POLITICS

Arkansas Sen. Stephanie Flowers Explodes Over 'Stand Your Ground' Threat To Her Son

The Democrat's powerful speech about lethal "self-defense" threats to blacks rocks a state committee.

A furious Arkansas state Sen. Stephanie Flowers blasted a colleague for trying to cut short debate on a controversial “stand your ground” gun measure. The black Democrat told members of the state Senate Judiciary Committee that she loved her children as much they loved theirs and that the law posed a threat to her 27-year-old son’s life.

“Stand your ground” laws allow gun owners to use deadly force in the name of self-defense. Florida officials debated last year before arresting a man who fatally shot an unarmed father of three during an altercation over a parking space.

Three Republican Arkansas senators have sponsored a measure that would remove a clause from the current state law that mandates a “duty to retreat” in self-defense cases. The removal of that clause would effectively allow gun owners to stand their ground in the face of a perceived threat.

“I am the only person here of color. I am a mother, too, and I have a son,” Flowers said Wednesday during committee debate over the bill. “And I care as much for my son as y’all care for y’all’s. But my son doesn’t walk the same path as yours does. So this debate deserves more time.”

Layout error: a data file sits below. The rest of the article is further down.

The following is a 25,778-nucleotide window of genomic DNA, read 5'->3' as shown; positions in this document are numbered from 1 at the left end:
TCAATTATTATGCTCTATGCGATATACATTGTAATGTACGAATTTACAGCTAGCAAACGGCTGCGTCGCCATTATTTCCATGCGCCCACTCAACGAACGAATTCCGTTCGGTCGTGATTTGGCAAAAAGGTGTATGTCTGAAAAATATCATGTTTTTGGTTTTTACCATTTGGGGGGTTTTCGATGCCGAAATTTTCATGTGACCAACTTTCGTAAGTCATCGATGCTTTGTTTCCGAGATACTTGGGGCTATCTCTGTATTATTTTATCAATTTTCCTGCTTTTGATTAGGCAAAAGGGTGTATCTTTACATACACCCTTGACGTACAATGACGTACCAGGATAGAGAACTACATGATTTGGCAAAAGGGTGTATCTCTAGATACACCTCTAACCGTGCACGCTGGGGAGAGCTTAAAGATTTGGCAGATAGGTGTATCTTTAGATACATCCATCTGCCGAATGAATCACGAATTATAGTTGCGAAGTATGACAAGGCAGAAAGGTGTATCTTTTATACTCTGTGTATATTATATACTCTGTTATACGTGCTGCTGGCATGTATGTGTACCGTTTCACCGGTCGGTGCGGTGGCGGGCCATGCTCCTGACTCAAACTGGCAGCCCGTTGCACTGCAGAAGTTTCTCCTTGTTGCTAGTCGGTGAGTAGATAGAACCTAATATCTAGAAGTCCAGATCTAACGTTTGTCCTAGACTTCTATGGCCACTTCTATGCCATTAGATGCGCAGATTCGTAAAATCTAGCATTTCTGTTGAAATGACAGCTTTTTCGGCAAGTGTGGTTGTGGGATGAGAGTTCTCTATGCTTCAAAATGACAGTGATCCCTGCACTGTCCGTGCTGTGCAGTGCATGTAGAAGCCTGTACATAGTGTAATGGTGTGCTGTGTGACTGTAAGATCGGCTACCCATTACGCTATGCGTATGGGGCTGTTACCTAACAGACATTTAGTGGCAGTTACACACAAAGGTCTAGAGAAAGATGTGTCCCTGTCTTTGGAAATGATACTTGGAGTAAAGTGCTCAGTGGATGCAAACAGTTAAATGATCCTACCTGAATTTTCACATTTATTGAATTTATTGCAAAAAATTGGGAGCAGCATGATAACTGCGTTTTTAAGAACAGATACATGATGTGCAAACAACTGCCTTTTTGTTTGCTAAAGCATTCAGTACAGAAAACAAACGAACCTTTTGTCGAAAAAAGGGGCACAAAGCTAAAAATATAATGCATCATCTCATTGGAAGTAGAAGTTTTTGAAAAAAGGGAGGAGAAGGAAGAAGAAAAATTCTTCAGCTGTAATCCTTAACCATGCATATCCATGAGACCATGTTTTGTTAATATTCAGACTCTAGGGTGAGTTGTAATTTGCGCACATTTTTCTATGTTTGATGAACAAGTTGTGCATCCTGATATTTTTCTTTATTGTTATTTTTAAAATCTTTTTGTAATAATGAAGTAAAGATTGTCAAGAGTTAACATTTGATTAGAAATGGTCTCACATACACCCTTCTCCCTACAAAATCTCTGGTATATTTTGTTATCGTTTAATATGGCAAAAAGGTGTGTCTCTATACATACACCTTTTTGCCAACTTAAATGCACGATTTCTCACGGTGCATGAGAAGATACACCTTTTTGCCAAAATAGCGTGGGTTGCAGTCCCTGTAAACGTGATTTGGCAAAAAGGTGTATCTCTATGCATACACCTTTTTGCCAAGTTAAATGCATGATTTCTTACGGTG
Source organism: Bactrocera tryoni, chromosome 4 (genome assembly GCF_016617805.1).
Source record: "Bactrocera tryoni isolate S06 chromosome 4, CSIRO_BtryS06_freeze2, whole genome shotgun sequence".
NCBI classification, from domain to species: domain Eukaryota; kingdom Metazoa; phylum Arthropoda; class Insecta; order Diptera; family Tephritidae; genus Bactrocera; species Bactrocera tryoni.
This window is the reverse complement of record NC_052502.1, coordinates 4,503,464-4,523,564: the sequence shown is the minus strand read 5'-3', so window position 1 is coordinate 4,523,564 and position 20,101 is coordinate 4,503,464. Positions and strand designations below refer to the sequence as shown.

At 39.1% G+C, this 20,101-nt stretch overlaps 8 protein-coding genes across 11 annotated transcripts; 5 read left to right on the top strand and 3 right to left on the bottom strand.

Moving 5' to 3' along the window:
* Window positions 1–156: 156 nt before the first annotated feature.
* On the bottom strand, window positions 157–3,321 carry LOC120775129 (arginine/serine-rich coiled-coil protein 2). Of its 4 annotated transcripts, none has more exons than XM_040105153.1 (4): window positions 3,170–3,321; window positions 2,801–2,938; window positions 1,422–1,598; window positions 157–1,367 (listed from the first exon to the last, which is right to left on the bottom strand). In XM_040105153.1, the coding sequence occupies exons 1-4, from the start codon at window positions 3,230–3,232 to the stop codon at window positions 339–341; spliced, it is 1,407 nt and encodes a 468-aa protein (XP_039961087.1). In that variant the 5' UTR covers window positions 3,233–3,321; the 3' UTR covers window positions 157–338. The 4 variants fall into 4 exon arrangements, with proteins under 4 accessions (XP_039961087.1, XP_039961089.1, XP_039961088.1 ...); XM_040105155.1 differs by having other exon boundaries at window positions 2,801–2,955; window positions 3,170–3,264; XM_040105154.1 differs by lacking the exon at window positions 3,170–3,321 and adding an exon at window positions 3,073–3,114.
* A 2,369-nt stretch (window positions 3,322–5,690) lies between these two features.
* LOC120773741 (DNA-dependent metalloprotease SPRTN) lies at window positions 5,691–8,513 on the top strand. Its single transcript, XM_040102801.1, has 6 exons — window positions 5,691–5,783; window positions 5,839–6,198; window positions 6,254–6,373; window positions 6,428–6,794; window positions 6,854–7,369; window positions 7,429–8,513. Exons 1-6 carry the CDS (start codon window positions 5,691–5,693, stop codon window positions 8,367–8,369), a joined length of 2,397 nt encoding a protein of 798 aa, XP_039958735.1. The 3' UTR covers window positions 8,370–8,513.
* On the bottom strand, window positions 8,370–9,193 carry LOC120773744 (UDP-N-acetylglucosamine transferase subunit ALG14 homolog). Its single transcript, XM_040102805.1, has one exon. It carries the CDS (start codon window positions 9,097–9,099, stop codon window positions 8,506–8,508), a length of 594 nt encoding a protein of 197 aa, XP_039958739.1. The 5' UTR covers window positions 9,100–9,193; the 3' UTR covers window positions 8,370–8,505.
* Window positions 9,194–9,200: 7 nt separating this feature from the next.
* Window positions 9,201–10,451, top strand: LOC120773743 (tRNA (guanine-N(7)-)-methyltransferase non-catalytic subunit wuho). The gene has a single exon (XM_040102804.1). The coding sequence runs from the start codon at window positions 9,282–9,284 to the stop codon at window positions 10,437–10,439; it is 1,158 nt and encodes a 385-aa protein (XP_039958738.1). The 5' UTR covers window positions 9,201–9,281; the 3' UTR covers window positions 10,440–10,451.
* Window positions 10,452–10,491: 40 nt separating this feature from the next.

She added: “You don’t have to worry about your children. ... I worry about my son, and I worry about other little black boys and girls. And people coming into my neighborhood, into my city, saying they have open-carry rights walking down in front of my doggone office in front of the courthouse.”

When Republican committee chair Alan Clark told her she had to stop talking, she refused. “What the hell you going to do, shoot me?” she demanded. “Go to hell. I’m telling you, this deserves more attention.”

The measure was defeated, 4-3, but it may be reintroduced next week, the Arkansas Democrat-Gazette reported. 

Arkansas, Virginia and Maryland are the only three states in the South where the law still requires some duty to retreat before using deadly force in self-defense, according to the National Conference of State Legislatures. 

Watch Flowers tell it like it is in the video above.

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